The use of English in Thailand, while far from being as developed as in the Netherlands, Germany, the Scandinavian countries or the Philippines, is nevertheless slowly increasing through the influence of the media and the Internet. Thai university applicants scored an average 28.34% in English in recent university entrance exams. Thailand produces a “workforce with some of the world’s weakest English-language skills.” In a recent IMD World Competitiveness Yearbook Thailand was ranked 54th out of 56 countries globally for English proficiency, the second-lowest in Asia. Singapore was third, Malaysia 28th and Korea 46th.
The government has long realised the importance of the English language as a major core subject in schools, and it has been a compulsory subject at varying levels for several decades. Since 2005 schools are being encouraged to establish bilingual departments where the core subjects are taught in English and to offer intensive English language programmes.
Notwithstanding the extensive use of and exposure to English in everyday life in Thailand, the standard of correct English in the schools is now the lowest in Southeast Asia. In 1997 Thailand was still in the forefront, but by 2001 Laos and Vietnam had caught up, and by mid-2006 were clearly ahead.
Following the announcement of the University of Cambridge to launch a new course and qualification for non-native speaker teachers, a survey was carried out in February 2006, with the collaboration of the University of Cambridge as part of a field trial, by one of the country’s largest groups of independent schools of its 400 or so teachers of English.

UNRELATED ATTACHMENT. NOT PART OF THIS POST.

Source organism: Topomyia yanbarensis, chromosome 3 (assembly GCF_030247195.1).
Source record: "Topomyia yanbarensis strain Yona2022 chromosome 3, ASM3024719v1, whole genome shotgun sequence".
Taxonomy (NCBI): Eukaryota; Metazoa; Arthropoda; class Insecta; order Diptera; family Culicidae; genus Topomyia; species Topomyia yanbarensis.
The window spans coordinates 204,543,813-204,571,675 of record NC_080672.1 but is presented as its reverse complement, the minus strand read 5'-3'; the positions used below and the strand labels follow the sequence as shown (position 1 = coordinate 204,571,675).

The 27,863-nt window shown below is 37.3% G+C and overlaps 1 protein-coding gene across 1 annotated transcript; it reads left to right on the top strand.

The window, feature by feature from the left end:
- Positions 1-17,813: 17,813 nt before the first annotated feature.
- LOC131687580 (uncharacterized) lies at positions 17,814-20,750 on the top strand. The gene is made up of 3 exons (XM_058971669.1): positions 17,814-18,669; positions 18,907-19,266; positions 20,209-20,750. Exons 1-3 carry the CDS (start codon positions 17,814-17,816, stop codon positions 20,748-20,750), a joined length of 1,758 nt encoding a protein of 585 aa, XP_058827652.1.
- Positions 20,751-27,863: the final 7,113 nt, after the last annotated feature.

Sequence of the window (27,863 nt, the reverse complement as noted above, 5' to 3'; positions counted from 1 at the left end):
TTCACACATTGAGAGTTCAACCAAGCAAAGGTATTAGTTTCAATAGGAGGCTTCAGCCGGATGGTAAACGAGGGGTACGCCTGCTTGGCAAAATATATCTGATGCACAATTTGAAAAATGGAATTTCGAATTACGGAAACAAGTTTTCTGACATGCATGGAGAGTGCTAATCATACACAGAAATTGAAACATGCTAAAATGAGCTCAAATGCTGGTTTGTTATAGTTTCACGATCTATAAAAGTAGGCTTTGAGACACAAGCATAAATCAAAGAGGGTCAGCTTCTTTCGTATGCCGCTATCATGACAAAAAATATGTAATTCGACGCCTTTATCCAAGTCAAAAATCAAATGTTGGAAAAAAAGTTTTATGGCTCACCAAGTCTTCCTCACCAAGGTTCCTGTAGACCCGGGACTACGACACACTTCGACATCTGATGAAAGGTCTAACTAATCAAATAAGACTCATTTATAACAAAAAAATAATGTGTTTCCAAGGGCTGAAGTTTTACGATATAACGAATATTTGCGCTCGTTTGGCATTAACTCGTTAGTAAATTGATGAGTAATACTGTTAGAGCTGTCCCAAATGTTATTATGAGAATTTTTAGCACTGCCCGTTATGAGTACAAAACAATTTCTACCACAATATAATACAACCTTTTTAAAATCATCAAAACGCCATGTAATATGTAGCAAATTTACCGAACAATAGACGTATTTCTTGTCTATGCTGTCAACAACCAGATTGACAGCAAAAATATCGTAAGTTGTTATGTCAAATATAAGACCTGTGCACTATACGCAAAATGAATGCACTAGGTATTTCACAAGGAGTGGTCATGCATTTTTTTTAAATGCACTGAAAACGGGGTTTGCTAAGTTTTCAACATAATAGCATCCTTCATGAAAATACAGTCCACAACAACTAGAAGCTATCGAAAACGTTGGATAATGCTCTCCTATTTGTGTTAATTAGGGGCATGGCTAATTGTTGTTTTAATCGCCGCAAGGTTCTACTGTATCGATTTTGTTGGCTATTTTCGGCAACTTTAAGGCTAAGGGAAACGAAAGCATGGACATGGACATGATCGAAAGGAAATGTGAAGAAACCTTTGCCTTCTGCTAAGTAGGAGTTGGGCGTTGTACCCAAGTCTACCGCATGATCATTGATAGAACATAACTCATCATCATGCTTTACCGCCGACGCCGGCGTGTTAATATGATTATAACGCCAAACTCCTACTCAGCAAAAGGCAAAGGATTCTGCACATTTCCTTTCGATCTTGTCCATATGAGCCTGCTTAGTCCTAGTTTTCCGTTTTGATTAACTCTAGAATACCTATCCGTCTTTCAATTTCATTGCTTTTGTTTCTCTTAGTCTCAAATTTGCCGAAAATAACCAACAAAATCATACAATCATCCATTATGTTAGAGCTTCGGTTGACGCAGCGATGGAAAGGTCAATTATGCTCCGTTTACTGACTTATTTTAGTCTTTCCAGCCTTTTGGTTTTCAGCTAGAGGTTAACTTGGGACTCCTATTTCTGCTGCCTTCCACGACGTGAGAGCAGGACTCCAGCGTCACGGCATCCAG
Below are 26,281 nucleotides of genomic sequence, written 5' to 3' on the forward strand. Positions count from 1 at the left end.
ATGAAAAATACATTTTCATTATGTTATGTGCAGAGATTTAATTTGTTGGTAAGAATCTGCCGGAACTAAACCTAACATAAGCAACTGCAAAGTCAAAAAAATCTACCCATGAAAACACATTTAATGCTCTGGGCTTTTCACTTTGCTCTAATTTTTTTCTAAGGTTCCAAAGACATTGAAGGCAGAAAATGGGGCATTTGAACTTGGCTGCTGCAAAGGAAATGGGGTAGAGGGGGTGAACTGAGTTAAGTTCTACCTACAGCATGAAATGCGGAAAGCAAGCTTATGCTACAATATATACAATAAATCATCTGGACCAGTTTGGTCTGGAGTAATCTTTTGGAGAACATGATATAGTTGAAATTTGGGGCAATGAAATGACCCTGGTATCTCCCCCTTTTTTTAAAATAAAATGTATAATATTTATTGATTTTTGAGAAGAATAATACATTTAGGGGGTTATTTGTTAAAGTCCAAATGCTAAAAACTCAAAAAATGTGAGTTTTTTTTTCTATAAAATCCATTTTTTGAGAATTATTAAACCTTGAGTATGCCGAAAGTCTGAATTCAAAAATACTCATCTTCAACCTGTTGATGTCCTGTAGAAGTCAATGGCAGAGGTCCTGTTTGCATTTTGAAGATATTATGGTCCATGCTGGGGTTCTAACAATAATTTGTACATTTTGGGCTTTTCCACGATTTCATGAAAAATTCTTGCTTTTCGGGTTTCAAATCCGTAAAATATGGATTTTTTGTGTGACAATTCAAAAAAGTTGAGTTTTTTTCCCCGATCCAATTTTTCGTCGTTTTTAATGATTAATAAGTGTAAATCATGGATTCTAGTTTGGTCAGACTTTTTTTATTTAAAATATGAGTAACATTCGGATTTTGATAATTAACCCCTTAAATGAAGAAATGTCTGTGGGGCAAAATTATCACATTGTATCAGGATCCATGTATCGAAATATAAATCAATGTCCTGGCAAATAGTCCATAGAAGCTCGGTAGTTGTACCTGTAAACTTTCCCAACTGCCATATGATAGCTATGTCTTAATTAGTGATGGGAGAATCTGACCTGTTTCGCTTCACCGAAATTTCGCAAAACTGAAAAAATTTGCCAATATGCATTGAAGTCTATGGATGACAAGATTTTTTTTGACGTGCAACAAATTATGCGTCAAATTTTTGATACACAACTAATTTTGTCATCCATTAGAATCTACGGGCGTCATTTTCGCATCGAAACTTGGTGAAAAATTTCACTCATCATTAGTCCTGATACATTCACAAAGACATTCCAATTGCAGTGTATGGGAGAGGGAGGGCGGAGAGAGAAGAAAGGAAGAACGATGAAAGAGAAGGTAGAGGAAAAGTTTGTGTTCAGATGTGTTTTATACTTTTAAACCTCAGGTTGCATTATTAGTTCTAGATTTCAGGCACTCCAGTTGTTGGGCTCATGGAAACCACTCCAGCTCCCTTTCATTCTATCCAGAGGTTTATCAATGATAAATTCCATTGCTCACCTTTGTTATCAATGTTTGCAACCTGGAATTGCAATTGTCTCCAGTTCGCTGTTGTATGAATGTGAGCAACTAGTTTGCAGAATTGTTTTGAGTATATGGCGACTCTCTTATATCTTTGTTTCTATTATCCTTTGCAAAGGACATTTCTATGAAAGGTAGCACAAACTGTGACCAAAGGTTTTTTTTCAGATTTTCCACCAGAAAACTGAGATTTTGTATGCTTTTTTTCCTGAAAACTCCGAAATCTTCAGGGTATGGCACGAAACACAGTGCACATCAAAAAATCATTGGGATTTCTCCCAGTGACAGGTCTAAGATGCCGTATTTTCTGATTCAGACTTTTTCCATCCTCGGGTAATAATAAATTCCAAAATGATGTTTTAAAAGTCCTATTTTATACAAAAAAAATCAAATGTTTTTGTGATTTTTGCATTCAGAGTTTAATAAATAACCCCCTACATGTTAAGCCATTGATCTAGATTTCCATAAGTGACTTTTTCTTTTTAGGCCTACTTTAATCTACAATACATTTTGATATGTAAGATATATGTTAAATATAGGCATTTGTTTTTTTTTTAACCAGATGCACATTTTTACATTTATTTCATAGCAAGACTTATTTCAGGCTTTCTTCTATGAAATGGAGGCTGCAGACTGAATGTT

The project reported that in over 60% of the teachers, the knowledge of the language and teaching methodology was below that of the syllabus level which they were teaching. Some teachers for age group 11, or lower, in the language were attempting to teach age groups 15, 16, and even 17. Of the remaining top 40%, only 3% had a reasonable level of fluency and only 20% were teaching grades for which they were qualified and competent.
Within the group of over 40 schools representing nearly 80,000 students in elementary and secondary education, random parallel test groups of elementary school pupils often scored higher in some tests than many of the teachers in other schools of the same group. The schools resisted the initiative of the central governing body to provide intensive upgrading programmes for the teachers. In spite of the evidence, the schools doubted the results and, to save face, argued that their teachers had qualified through their universities and colleges and either had nothing more to learn or could not afford the time.
In the government schools the standards are similar and many elementary teachers freely admit that they are forced to teach English although they have little or no knowledge of the language. A debate began in academic circles as to whether teaching English badly during the most influential years is better than not teaching it at elementary level. Whatever results that any formal research may provide, there clearly exists room for much improvement.
The situation is further exacerbated by a curriculum, which in its endeavour to improve standards and facilitate learning, is subject to frequent change, and thus misinterpreted into syllabuses by the teachers themselves at levels often far too advanced for the cognitive development of the students.